Lieberman seems to be doing well for someone who has been knifed, killed (by “Taliban Democrats” no less!) and lynched to boot.  Do the people who use this kind of language have any idea how completely mad they sound?  Is the result of a hard-fought election really the equivalent of being stabbed in the back or hung from a tree?  Is a primary defeat to be likened to an assassination or the vigilante murder of an angry mob?  This is careless, even inflammatory language, the sort of thing I would expect from the usual suspects on the left inciting their followers to view their domestic opponents as enemies to be targeted for elimination (see the assassination attempt on George Wallace or the murder Pim Fortuyn for examples of what such incitement can do).  It has become standard procedure on the neocon right for years to deny their enemies’ patriotism, morality and sanity.  Now that the GOP’s precious war policy is even slightly threatened by an antiwar candidate, they–the ones who routinely apologise for real violence and real aggression against civilian populations–have the gall to liken the antiwar candidate’s victory to murder.   

I might think someone out there would find this sort of preposterous language of violence offensive to those who have actually suffered from violent crime.  What is next?  I wonder if these people would find it at all inappropriate to use metaphors borrowed from the world of terrorism.  Thomas has already aligned the Democrats with the Taliban, so presumably Lamont will next be likened to bin Laden.  Take the Pittsburgh Tribune-Review’s line:

Funny these similarities among the truly intolerant, whether they roam the sands of Iraq or Connecticut’s bedroom towns. 

Ha, ha!  Yes, that’s very funny!  Describing your political opponents as being like terrorists who set off car bombs in crowded markets and insurgents who blow up American soldiers is hilarious!  That must make Lamont’s primary victory the same as a terrorist attack.  No wonder the Red Republicans are so exercised–what happened in Connecticut wasn’t an election, but terrorism.  That is what they think of real representative government when it, well, represents what the constituents want rather than what party loyalists have been told to believe.   

Is the rhetoric of GOP lackeys so debased (yes), is their moral understanding now so perverted by warmongering (yes), that they can no longer appropriately speak as if there were meaningful differences between the peaceful expression of popular dissatisfaction and brutal violence?  There is a creeping fascist style in the language being used to defend Lieberman–and it is showing up in no less a venue than The Wall Street Journal–that tells you how little these people actually respect the processes of our representative government.  Our system of government is worth respecting so long as it delivers the right result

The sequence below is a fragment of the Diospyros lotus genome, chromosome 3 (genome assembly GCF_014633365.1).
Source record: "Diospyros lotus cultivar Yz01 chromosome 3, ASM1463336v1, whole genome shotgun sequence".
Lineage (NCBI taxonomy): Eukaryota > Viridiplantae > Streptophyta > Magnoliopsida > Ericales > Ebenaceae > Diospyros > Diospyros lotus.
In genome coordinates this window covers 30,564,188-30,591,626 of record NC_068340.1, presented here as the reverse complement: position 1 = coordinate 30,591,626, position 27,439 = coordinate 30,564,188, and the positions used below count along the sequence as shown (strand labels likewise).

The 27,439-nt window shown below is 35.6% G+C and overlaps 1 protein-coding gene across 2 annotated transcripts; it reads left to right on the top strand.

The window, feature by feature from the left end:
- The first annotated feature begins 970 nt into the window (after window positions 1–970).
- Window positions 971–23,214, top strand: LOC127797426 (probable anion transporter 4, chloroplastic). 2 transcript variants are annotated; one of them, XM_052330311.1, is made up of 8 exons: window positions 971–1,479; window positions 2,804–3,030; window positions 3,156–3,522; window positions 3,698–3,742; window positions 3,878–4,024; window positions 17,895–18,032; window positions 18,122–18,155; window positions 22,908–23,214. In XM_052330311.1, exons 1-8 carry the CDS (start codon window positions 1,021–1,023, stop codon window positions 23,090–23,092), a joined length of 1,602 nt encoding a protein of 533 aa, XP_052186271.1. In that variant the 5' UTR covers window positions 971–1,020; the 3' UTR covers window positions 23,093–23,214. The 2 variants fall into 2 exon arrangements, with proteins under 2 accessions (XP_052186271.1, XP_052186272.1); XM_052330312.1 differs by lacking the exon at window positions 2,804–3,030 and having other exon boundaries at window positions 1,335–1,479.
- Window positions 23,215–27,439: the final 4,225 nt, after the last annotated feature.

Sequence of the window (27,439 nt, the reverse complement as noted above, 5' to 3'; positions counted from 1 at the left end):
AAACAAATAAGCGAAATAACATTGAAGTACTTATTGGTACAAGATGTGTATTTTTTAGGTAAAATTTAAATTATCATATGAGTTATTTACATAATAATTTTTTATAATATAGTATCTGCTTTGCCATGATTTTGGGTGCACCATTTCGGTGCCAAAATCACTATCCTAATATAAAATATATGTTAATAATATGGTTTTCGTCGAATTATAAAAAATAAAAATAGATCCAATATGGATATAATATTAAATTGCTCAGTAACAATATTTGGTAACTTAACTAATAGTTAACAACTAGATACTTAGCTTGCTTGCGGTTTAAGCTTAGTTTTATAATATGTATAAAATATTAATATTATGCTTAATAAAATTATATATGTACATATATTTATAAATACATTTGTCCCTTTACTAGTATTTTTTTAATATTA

This also seems to be what the word “democracy” itself means in a managerial state: democracy is no longer a kind of polity, a way of organising government, a process for selecting a leadership, but the desirable set of outcomes approved by the managerial elite.  If anything opposes those desired outcomes, it is aligned with the enemies of “democracy” and depicted as violent usurpation.  Not only is it idiotically denounced as “extremism” (I am unsure what could be more extreme or dangerous than continuing to shill for a war of aggression), but it is deprived of any legitimacy and likened to a crime. 

This is foul and despicable rhetoric.  It is also precisely the kind of rhetoric that leftists have used against conservatives for decades.  Those “conservatives” who now take up this rhetorical style confirm what their dreadful policy positions have long suggested, which is that they are lacking in all those qualities of temperament and mind that may have once qualified them as conservatives.